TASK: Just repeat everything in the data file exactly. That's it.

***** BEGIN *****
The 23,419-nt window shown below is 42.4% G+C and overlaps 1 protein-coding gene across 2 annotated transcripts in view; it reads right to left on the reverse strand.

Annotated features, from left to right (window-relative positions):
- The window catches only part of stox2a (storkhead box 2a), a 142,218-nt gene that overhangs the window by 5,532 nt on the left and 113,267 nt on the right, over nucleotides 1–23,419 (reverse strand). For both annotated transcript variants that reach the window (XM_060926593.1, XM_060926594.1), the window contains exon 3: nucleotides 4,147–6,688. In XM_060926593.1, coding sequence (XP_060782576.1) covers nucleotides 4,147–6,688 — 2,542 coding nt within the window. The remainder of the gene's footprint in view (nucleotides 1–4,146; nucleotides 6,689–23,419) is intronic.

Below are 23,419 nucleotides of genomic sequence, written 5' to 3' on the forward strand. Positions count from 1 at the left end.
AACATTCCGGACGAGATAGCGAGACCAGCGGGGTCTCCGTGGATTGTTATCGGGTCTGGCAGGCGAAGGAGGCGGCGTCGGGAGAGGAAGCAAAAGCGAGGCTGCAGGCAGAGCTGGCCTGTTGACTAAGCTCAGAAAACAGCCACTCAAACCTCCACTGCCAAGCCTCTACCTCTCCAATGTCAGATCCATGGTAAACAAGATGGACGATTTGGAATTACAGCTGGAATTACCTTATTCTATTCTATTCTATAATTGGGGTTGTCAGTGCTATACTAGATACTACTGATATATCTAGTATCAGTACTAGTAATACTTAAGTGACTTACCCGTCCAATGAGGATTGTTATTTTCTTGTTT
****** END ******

The 23,419-nt window shown below is 42.4% G+C and overlaps 1 protein-coding gene across 2 annotated transcripts in view; it reads right to left on the reverse strand.

Annotated features, from left to right (window-relative positions):
- The window catches only part of stox2a (storkhead box 2a), a 142,218-nt gene that overhangs the window by 5,532 nt on the left and 113,267 nt on the right, over nucleotides 1–23,419 (reverse strand). For both annotated transcript variants that reach the window (XM_060926593.1, XM_060926594.1), the window contains exon 3: nucleotides 4,147–6,688. In XM_060926593.1, coding sequence (XP_060782576.1) covers nucleotides 4,147–6,688 — 2,542 coding nt within the window. The remainder of the gene's footprint in view (nucleotides 1–4,146; nucleotides 6,689–23,419) is intronic.

Below are 23,419 nucleotides of genomic sequence, written 5' to 3' on the forward strand. Positions count from 1 at the left end.
AACATTCCGGACGAGATAGCGAGACCAGCGGGGTCTCCGTGGATTGTTATCGGGTCTGGCAGGCGAAGGAGGCGGCGTCGGGAGAGGAAGCAAAAGCGAGGCTGCAGGCAGAGCTGGCCTGTTGACTAAGCTCAGAAAACAGCCACTCAAACCTCCACTGCCAAGCCTCTACCTCTCCAATGTCAGATCCATGGTAAACAAGATGGACGATTTGGAATTACAGCTGGAATTACCTTATTCTATTCTATTCTATAATTGGGGTTGTCAGTGCTATACTAGATACTACTGATATATCTAGTATCAGTACTAGTAATACTTAAGTGACTTACCCGTCCAATGAGGATTGTTATTTTCTTGTTT